by Laini Taylor
First sentence: “Prague, early May.”
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Others in the series: Daughter of Smoke and Bone
First off: if you haven’t read Daughter yet, you need to. Unlike other books, even though Taylor (thankfully) includes information to remind you of what went on in the first book, to really, fully understand what’s going on in this one, you have to have read the first. (Not that it’s a chore to do that.) (And you should probably do so before continuing on here because there will be spoilers.)
We last left Karou and her angel love Akiva, they weren’t on good terms. Karou discovered that she was formerly Madrigal — a chimera, an enemy to the seraphim — and that while she was Akiva’s lover, that didn’t end well. And Akiva didn’t bounce back happily; being the Beast’s Bane for the seraphim emperor, he waged war on the chimera, killing off everyone Karou loved.
That’s something you don’t forgive easily.
So, Karou has thrown herself in with the chimera, becoming the resurrectionist — the person who brings souls back to live in new bodies — for the rebellion army, headed up by the White Wolf, Thiago. Getting it out of the way here: there are some despicable male characters in this book. Horrible isn’t a strong enough word. And the things they do to innocent people are, well, contemptible. Taylor doesn’t hold back on the horrors of war, the terrible things power-hungry men (always men; though there’s a couple of — I’m running out of adjectives — loathsome women, too) will do to gain their power. And the pitiable state of their victims. It’s one of the reasons why this book is so dark and, as a result, so powerful.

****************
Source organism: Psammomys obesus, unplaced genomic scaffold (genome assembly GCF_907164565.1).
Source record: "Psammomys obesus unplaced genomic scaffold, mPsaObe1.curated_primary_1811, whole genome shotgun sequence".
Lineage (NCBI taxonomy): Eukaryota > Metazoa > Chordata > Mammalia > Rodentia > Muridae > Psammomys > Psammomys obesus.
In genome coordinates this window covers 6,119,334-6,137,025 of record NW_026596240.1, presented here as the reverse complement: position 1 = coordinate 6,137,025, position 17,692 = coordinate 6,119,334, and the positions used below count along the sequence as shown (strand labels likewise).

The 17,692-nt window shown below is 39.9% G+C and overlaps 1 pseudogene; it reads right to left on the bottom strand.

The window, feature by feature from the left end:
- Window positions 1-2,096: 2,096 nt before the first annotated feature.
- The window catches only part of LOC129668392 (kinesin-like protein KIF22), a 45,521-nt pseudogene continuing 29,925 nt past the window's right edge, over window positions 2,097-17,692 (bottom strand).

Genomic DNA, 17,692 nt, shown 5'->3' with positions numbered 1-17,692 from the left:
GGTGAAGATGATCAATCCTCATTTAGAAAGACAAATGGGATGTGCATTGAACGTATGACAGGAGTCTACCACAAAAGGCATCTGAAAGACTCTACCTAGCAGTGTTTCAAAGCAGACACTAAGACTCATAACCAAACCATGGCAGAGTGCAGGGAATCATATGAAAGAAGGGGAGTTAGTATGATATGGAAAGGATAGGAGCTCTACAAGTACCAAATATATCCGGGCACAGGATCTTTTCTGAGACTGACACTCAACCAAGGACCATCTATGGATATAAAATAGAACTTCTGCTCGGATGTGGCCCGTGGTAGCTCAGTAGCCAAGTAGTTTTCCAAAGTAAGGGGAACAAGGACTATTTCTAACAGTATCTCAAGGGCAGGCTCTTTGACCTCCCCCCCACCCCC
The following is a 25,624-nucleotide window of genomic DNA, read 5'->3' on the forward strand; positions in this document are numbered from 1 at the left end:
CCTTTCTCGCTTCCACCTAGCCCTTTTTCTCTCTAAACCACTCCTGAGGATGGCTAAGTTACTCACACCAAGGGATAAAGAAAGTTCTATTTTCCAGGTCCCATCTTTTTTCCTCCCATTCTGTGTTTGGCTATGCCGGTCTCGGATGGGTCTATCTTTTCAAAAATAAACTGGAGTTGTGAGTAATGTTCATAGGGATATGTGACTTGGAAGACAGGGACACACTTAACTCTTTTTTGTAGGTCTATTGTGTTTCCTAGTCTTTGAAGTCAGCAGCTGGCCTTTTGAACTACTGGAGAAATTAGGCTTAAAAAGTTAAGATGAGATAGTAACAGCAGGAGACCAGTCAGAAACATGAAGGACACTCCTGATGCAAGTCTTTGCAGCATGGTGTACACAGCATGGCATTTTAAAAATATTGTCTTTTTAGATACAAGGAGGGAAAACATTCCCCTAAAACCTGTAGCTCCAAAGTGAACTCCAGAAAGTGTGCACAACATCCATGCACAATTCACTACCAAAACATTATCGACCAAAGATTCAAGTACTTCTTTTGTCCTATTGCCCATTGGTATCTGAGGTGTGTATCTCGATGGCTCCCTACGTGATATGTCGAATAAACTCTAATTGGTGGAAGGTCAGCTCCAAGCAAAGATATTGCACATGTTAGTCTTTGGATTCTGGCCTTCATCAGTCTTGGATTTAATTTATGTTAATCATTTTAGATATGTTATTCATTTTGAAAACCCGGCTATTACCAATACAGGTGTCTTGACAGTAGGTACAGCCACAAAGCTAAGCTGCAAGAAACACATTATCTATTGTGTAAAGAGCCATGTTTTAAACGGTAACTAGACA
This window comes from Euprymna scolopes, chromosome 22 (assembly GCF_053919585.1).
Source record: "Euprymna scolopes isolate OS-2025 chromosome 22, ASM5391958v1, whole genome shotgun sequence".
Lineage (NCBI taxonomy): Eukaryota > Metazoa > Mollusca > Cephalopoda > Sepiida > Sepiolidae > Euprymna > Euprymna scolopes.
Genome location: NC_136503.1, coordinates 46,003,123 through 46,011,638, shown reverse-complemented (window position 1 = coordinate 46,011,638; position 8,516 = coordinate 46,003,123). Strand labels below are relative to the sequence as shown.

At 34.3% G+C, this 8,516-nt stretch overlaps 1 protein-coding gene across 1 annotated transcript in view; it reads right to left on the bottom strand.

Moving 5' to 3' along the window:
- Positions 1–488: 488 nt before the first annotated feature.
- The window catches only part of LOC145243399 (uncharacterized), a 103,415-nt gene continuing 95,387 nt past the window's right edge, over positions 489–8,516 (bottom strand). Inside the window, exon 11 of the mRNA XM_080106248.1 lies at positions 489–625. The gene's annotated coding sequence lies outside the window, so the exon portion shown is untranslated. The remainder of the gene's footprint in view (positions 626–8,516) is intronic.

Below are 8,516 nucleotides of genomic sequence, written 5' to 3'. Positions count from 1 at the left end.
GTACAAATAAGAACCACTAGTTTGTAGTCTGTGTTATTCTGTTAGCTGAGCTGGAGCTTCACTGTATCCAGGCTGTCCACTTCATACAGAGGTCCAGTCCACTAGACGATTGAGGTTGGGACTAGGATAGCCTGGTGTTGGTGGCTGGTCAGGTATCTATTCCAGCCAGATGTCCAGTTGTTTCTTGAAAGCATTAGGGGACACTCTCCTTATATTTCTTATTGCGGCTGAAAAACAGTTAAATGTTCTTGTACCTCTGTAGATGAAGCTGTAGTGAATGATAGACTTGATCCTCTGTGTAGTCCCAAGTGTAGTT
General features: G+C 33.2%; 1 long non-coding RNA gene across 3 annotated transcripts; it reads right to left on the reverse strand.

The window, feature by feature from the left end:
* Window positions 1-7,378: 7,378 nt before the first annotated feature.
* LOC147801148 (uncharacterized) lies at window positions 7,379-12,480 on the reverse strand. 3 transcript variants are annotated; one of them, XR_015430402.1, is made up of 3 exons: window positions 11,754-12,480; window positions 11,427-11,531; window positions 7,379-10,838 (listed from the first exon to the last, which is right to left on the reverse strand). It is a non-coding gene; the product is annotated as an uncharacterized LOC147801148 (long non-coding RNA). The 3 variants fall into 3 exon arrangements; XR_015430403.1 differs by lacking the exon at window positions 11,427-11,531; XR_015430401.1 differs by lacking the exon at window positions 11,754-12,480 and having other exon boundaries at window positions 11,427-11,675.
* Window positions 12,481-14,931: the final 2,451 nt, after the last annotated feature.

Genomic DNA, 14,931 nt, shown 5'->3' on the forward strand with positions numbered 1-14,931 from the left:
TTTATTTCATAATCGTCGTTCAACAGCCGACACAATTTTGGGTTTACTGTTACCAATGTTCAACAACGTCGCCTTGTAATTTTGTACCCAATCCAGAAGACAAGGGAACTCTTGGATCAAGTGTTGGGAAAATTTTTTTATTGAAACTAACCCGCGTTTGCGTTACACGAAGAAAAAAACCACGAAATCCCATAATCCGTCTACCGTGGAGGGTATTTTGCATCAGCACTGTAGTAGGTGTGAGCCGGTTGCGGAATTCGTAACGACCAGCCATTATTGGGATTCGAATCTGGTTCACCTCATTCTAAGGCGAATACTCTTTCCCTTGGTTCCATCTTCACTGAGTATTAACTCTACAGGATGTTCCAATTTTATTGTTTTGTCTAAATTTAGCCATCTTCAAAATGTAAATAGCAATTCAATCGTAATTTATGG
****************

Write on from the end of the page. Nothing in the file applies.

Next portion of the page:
Akiva, on the other hand, is trying to reconcile the horrible things he’s done with his feelings for Karou, searching for some way to get her forgiveness. He starts saving chimera from the angel attacks, which leads him — and by extension, his brother Hazael and sister Liraz — directly on a path of conflict with their father, the emperor Joram, and their uncle Jael.
I’ll leave the plot summary there, because there’s so much more going on. Zuzana and Mik show up (happily) and not everyone gets out of this one alive. It’s a trilogy, so don’t expect a conclusion — much like the first one, it comes to a stopping point, but there’s so much left unresolved, and so much happens in the last quarter that I’m anxious for the next one. (A year is so long to wait!)
But, I do have to mention this: as far as second in a series books go, this one is phenomenal. Taylor’s such a gifted writer and storyteller, that she was able to take a middle book that’s mostly about revenge and war and make it into something grander. Every character was fully dimensional — even the horrid ones — and I was fully invested, emotionally as well as intellectually, in where the story was going.
I’m starting to think, however, that I’m going to be sad when this series ends. It really is that good.